Medicine and psychology are riddled with myths and misperceptions.
In the era of fake news, it’s more important than ever to sort fact from fiction.
Share these tips with anyone living with depression, anxiety, pain, trauma, or issues with self-esteem.
1. Fat isn’t ugly.
Q: How does the diet industry make money? A: By making you feel bad about yourself.
If you feel unattractive and ashamed of your body, you’ll spend money attempting to “fix” it.
However, if you love the skin you’re in, you won’t give them a cent. Idealized body types are arbitrary, as evidenced by how they’ve changed throughout history:
Centuries ago, only the wealthy could afford rich foods and minimal activity—while the less fortunate worked the fields and struggled with famine.
As such, fat was equated with wealth and beauty, while thinness was associated with poverty and unattractiveness (Ferris & Crowther, 2011).
Indeed, Renaissance artists like Botticelli exclusively featured round, plump models.
Over time, economics changed: Now, only the wealthy can afford diets of organic kale and personal trainers, while the less privileged often rely on more affordable, less healthy options, like fast food.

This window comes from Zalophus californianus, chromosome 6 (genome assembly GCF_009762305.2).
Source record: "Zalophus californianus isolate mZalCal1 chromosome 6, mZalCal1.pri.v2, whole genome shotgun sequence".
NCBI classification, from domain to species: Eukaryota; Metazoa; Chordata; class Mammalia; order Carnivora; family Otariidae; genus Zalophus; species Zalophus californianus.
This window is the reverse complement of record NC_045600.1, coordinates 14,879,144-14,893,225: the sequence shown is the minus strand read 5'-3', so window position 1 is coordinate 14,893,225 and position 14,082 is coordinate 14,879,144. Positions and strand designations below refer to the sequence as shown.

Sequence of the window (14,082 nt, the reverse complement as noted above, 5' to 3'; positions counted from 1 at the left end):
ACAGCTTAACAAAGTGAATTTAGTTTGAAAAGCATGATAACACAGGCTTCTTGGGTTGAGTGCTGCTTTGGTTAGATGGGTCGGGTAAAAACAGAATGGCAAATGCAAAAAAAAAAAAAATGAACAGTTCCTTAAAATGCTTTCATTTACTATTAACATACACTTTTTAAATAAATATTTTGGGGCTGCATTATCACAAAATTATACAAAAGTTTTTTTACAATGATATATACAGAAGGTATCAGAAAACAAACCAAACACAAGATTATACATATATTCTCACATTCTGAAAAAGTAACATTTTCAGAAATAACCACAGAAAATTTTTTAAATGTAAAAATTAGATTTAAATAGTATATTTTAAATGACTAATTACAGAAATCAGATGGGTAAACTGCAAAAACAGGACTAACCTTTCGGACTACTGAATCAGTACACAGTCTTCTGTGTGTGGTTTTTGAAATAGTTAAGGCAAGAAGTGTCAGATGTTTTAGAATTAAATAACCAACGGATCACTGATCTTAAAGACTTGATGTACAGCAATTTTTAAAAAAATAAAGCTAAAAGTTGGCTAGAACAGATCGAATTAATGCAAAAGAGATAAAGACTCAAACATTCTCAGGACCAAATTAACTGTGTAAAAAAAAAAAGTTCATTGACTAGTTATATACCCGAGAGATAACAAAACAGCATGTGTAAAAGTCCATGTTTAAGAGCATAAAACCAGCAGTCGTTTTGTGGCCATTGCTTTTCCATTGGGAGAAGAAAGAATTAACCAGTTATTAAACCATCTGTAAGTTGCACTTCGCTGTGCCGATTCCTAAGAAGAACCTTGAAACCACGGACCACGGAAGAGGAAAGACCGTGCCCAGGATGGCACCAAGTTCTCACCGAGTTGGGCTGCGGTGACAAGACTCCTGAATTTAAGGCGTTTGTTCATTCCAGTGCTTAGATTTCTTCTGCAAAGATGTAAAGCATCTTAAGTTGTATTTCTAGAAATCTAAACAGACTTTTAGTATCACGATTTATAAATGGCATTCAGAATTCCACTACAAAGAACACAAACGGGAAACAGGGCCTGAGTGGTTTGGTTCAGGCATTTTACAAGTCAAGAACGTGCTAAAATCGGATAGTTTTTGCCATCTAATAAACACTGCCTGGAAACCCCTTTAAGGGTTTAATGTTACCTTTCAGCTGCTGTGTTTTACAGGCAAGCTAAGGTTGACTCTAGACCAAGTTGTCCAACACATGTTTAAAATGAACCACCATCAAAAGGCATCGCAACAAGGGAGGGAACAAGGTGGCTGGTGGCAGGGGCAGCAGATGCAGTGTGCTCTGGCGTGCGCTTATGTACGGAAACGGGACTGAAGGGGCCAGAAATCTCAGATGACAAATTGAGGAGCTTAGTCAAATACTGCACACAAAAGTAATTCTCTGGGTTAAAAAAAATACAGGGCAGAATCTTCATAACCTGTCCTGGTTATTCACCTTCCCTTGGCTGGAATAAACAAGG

Hey, presto, a flip: Thinness is now associated with wealth—which is now equated with beauty. “
Fat” as a body type has absolutely no inherent value and is actually rooted in socioeconomic status and classism. Please tell everyone you know.
2. Depression is not due exclusively to a “chemical imbalance.”
Big Pharma has spent billions of dollars promoting the idea that depression is simply a “flaw in chemistry” that can be magically cured with a pill.
Medications can be helpful, even lifesaving for some, but they are not a panacea.
While depression has biological components, it’s never purely genetic.
Rather, like all health issues, depression is biopsychosocial—created and maintained by a combination of factors: biological (genetics, neurochemistry, diet), psychological (thoughts, emotions, unhealthy coping behaviors), social (isolation, divorce, family conflict), and environmental (poverty, a pandemic!) (Kwong et al., 2019).
We all experienced firsthand the depression and anxiety triggered by COVID-19, as isolation canceled work and social lives, kept us from loved ones, and restricted human touch.